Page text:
Apprentice spotlight: Joe McKenna

A lifelong interest in cars and mechanics led Joe McKenna, 21, to apply for an engineering apprenticeship at ARBURG. Learning more every day, he balances the variety of his training and the job with car restoration and travel.

Employee profile

Joe McKenna grew up wanting to drive, build and restore cars. He often joined his father, a qualified mechanic, at races and classic car shows, helping him out on any job under the bonnet – from a simple oil change to full engine rebuilds. Young Joe caught the bug and it never left him.

Knowing he would have a mechanical or technical career, he also wanted to work for a good company with promotion prospects. “I have always been around cars, I’m a massive petrolhead,” says Joe. “I didn’t want to go down the mechanic route as the career progression was not clear, while engineering is a step forward from that.”

At 18 he applied for work speculatively at The Manufacturing Technology Centre (MTC) in nearby Ansty, which looked for a formal apprenticeship with several local engineering companies, some of which would be off-the-radar for many 18 year olds. ARBURG Ltd. (ARBURG) was the first company to reply to Joe’s MTC application.

Following a successful interview in September 2021, ARBURG offered Joe a three-year technical apprenticeship, and he cancelled the remaining interviews. “There were several interviews in engineering and electronics manufacturing, but ARBURG appealed to me and I said great, let’s go for it!” says Joe, now 21-years old. He completed the first year at the MTC, full-time on site, starting at ARBURG Ltd in October 2021. An ARBURG apprenticeship is typically four years, but Joe and his mentor, service engineer Alex Gall, hope to complete the course content in three. Next year, hopefully in the spring, Joe will travel to company headquarters in Lossburg, Germany, to complete 13-weeks of basic training. Every engineering and technical employee, worldwide, must complete this on-site training.

Joe took both a GCSE and A-level in Design and Technology. The A-level covered the basics of manufacturing processes – injection moulding, CNC machining, engineering design, materials, additive manufacturing and more. It was light touch but he acquired the foundation to know what to expect in a career at an injection moulding technology company. “I could tell you how the process worked and how moulding is applied in industry, but I couldn’t tell you how the machine worked.”

Because ARBURG machines span 65 years, Joe says it’s good to track the evolution of the technology from then until now, some of which you can see at ARBURG’s Warwick showroom. A feature of new machines is touch screen controls – GESTICA –  and “a lot of wiring”. As the electronics and digital aspects of moulding have become more important, does that appeal? “I was more interested in mechanics than electronics growing up but this side is becoming more appealing. So far the majority of the maintenance and repair work I’m doing is mechanical, which I pick up quickly.”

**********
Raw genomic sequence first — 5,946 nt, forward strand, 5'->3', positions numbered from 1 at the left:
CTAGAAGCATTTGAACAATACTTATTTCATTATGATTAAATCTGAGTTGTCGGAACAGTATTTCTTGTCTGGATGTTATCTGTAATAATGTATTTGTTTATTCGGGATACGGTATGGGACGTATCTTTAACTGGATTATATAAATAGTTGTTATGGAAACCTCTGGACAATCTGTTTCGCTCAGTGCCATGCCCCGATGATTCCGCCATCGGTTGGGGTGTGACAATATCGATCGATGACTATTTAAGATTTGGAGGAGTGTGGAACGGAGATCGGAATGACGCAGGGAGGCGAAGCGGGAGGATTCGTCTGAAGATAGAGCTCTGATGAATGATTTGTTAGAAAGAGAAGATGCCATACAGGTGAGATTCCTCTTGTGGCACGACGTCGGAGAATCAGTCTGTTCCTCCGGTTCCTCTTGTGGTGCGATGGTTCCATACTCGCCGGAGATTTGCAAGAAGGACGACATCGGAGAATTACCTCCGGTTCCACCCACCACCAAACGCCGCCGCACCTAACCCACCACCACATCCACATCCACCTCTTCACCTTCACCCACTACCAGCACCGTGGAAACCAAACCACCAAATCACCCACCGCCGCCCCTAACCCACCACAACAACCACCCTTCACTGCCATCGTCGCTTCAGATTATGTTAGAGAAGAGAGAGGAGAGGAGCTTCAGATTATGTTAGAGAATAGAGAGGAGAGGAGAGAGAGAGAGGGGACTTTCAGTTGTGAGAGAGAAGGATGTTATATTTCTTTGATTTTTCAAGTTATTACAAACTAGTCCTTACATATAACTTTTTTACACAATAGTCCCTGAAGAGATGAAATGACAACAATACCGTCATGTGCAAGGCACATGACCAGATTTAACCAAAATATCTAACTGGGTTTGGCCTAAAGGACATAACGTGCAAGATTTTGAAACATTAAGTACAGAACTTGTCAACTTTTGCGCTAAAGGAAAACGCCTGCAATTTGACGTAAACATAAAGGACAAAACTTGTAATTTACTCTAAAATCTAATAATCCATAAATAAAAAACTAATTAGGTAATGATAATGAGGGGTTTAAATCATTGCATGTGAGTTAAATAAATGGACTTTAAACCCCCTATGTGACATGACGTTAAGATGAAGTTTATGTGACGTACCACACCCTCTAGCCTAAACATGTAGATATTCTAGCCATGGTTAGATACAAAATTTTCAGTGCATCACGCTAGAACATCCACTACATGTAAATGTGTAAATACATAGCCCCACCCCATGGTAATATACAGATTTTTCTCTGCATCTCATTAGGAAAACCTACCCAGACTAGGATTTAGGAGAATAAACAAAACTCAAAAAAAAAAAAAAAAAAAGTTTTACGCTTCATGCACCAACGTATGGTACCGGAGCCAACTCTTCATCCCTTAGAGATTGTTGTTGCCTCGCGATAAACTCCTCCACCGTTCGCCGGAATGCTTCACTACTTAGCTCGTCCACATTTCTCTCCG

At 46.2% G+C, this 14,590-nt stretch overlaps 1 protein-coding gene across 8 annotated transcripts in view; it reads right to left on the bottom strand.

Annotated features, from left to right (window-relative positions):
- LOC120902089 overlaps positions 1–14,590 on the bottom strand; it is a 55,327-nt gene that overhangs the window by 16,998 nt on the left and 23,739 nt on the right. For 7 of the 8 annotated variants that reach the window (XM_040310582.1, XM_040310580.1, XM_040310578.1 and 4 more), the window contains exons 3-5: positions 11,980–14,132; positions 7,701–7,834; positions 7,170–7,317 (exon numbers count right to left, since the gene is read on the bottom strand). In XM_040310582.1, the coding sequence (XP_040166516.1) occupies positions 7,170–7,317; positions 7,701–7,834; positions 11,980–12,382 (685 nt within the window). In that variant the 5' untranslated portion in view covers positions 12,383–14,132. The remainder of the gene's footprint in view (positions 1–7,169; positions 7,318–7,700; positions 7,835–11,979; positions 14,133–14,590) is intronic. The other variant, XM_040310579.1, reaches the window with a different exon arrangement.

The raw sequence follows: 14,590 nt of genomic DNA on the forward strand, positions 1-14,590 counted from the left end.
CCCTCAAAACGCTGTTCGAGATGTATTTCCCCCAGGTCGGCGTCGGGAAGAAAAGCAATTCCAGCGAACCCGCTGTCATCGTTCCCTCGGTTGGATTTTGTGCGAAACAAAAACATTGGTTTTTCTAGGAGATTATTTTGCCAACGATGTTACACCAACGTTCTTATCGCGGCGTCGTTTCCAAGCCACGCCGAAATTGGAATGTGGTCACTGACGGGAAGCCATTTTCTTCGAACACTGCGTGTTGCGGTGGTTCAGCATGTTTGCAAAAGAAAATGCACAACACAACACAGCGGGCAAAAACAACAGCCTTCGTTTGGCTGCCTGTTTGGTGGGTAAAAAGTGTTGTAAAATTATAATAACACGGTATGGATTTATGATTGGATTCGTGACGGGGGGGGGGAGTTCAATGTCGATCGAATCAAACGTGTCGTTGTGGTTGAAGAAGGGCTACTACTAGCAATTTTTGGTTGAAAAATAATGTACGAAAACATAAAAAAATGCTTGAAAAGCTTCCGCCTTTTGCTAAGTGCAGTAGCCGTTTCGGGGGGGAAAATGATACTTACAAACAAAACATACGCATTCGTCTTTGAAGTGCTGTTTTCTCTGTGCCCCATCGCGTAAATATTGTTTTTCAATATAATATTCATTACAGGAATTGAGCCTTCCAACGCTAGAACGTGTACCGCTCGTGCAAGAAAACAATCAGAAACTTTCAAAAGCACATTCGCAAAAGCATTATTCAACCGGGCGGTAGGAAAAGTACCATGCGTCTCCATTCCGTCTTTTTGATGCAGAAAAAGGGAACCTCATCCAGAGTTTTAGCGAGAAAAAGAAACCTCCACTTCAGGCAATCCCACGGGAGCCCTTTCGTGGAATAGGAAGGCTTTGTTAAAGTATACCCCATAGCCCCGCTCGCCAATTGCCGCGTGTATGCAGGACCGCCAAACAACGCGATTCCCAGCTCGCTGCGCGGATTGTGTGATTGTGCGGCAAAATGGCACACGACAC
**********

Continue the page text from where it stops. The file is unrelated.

ARBURG is a premium brand in moulding and in engineering manufacturing more widely. Will an apprenticeship at ARBURG be a strong foundation for Joe’s CV? “Yes, I think ARBURG is a strong brand. Moulding is a big market but a small industry, you tend to learn who everyone is quite quickly. Assuming I complete my apprenticeship and things go well, I think I’m secure with a job in moulding for years. It’s hard to see what’s down the road, but I enjoy it at the moment.” Joe is looking forward to being fully qualified. Once a qualified apprentice has learned all the engineering disciplines, if they have the aptitude they can apply for senior engineer – and that is an option.

Digital applications, such as ALS and arburgXworld, and also greener, less energy-intensive machines, are constant themes. Being able to remotely repair or troubleshoot without needing to visit a customer is an advantage for both them and the supplier, he says. “Digital technology – it doesn’t really faze me; I grew up with digital technology. I’m yet to really use it at work in depth but I’m comfortable with it.”

When he has spare time, cars still rule for Joe

Caffeine&Machine, aka “C&M”, in Stratford-upon-Avon is a favourite haunt, a café in a large courtyard where fellow petrolheads can enjoy food and drink, compare their cars, their horsepower… and the hours of maintenance they’ve lovingly spent on them. Joe has a 37-year old Ford Escort XR3i that he and his dad fully restored last year to show off at C&M, plus there is a new one to restore on the way. Watching drag racing at Santa Pod with friends might be on the list this summer. Travel is also a passion; Joe has a Ford transit van that he converted into a camper van which he has “taken around most of the UK, bar Scotland – that’s on the list” and he plans to visit the USA with his girlfriend this year.

With a good apprenticeship underway at ARBURG, a technical brain, and lots of cars and vans to work on, life for Joe McKenna is looking good.